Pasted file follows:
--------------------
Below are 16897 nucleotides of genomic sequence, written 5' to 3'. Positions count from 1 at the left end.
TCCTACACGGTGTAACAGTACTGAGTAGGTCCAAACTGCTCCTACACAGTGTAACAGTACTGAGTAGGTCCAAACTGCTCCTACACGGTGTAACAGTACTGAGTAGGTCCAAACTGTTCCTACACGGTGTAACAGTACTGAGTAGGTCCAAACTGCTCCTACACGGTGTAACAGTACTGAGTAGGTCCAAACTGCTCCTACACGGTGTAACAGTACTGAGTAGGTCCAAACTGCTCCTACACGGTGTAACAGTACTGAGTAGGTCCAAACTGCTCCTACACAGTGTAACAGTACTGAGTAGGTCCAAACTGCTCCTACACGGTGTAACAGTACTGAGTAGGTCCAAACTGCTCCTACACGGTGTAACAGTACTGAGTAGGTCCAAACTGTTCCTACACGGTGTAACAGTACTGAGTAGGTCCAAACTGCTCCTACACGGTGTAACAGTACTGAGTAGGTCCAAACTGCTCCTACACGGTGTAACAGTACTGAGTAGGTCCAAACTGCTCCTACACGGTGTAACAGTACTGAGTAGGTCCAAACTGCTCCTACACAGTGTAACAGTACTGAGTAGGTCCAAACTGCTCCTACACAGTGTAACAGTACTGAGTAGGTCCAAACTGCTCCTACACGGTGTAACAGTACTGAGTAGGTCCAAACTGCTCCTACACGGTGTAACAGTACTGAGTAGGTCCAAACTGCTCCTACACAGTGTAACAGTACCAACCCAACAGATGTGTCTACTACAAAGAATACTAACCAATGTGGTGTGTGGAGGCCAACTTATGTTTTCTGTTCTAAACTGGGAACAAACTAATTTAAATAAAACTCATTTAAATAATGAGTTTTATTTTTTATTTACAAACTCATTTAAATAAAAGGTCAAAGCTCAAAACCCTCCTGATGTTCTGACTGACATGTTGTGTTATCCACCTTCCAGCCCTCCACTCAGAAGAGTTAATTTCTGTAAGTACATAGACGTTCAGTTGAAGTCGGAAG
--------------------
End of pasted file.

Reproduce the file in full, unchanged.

Below are 16897 nucleotides of genomic sequence, written 5' to 3'. Positions count from 1 at the left end.
TCCTACACGGTGTAACAGTACTGAGTAGGTCCAAACTGCTCCTACACAGTGTAACAGTACTGAGTAGGTCCAAACTGCTCCTACACGGTGTAACAGTACTGAGTAGGTCCAAACTGTTCCTACACGGTGTAACAGTACTGAGTAGGTCCAAACTGCTCCTACACGGTGTAACAGTACTGAGTAGGTCCAAACTGCTCCTACACGGTGTAACAGTACTGAGTAGGTCCAAACTGCTCCTACACGGTGTAACAGTACTGAGTAGGTCCAAACTGCTCCTACACAGTGTAACAGTACTGAGTAGGTCCAAACTGCTCCTACACGGTGTAACAGTACTGAGTAGGTCCAAACTGCTCCTACACGGTGTAACAGTACTGAGTAGGTCCAAACTGTTCCTACACGGTGTAACAGTACTGAGTAGGTCCAAACTGCTCCTACACGGTGTAACAGTACTGAGTAGGTCCAAACTGCTCCTACACGGTGTAACAGTACTGAGTAGGTCCAAACTGCTCCTACACGGTGTAACAGTACTGAGTAGGTCCAAACTGCTCCTACACAGTGTAACAGTACTGAGTAGGTCCAAACTGCTCCTACACAGTGTAACAGTACTGAGTAGGTCCAAACTGCTCCTACACGGTGTAACAGTACTGAGTAGGTCCAAACTGCTCCTACACGGTGTAACAGTACTGAGTAGGTCCAAACTGCTCCTACACAGTGTAACAGTACCAACCCAACAGATGTGTCTACTACAAAGAATACTAACCAATGTGGTGTGTGGAGGCCAACTTATGTTTTCTGTTCTAAACTGGGAACAAACTAATTTAAATAAAACTCATTTAAATAATGAGTTTTATTTTTTATTTACAAACTCATTTAAATAAAAGGTCAAAGCTCAAAACCCTCCTGATGTTCTGACTGACATGTTGTGTTATCCACCTTCCAGCCCTCCACTCAGAAGAGTTAATTTCTGTAAGTACATAGACGTTCAGTTGAAGTCGGAAG